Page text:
//These methods have access to all the vars(values and functions)
            //that are visible with in the function scope along with the properties
            //assigned to 'this' (values and functions) as they are defined on 'this'.

            this.getFirstName = function() {
                return this.firstName;
            }

            this.setFirstName = function(firstName) {
                this.firstName = firstName;
            }

            this.getLastName = function() {
                return this.lastName;
            }

            this.setLastName = function(lastName) {
                this.lastName = lastName;
            }
        }

        var person = new Person("John", "Skeet");

        Person.prototype.toString = function() {
            return this.getFirstName() + " " + this.getLastName();
        }

        document.writeln(person);
    

But, both these patterns are not the ways to write getters and setters in JavaScript. In fact, the first template will throw error.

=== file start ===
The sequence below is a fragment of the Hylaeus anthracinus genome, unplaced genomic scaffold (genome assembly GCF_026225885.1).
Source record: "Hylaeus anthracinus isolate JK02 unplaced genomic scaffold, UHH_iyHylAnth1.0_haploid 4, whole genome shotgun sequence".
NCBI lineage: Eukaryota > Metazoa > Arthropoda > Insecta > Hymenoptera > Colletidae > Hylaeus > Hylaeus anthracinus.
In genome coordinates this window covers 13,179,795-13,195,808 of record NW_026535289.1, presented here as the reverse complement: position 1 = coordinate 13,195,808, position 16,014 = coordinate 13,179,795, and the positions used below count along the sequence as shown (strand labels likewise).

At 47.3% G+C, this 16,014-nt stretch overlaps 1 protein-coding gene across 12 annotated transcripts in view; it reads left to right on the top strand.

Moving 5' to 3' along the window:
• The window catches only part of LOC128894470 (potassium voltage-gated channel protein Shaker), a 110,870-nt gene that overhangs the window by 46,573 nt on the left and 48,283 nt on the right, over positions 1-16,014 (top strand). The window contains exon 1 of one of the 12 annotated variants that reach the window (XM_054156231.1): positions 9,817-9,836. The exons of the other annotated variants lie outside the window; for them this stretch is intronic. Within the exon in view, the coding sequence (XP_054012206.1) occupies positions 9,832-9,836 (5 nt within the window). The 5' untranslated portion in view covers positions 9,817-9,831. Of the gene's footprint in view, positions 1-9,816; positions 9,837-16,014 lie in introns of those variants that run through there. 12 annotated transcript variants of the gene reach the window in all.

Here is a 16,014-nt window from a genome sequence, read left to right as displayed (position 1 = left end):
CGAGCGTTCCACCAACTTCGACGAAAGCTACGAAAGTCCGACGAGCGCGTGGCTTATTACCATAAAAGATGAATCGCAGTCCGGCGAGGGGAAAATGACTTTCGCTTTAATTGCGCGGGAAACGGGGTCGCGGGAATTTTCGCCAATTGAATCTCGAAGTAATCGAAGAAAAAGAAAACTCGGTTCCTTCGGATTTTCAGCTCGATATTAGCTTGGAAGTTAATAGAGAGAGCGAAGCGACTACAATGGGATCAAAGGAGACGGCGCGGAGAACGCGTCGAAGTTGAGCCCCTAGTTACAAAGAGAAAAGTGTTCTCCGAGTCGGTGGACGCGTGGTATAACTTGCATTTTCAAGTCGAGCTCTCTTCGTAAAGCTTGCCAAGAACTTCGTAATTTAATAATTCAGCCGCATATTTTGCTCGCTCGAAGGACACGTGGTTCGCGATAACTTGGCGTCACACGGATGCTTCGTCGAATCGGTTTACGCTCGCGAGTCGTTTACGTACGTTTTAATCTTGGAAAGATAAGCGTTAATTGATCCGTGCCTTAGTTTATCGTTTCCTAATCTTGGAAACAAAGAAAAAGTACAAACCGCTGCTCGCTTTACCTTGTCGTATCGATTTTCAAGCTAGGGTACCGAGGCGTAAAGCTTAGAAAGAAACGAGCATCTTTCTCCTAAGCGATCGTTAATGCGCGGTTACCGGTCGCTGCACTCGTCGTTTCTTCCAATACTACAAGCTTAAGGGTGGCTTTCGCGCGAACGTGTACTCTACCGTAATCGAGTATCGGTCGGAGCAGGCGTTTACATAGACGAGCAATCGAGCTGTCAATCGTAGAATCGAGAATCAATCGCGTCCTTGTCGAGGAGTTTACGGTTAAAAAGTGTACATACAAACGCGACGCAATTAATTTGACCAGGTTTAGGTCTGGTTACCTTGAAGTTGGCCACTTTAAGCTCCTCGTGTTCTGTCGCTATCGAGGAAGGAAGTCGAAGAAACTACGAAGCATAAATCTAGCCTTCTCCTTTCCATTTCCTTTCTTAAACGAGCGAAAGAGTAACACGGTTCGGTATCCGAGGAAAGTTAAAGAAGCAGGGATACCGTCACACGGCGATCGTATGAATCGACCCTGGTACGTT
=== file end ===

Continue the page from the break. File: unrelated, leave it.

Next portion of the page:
Uncaught TypeError: this.getFirstName is not a function(…)
    

Because getFirstName is a variable inside the Person constructor, which is a function that is not visible outside the scope. Because its scope is function scope.

The second template works fine without any errors and it gives the value ‘John Skeet’. But the methods are normal methods (like any other method) of the person object. And by the way, one can directly access the properties without the need of those methods.


        person.firstName = "Osama";//boom
    

So, the correct way of achieving the encapsulation in JavaScript is by using the Object.defineProperty() method.


        var Person = function() {
            var first_name,
                last_name,
                that;

            that = this; //Parent context for use by inner functions

            //Your private functions and other variables go here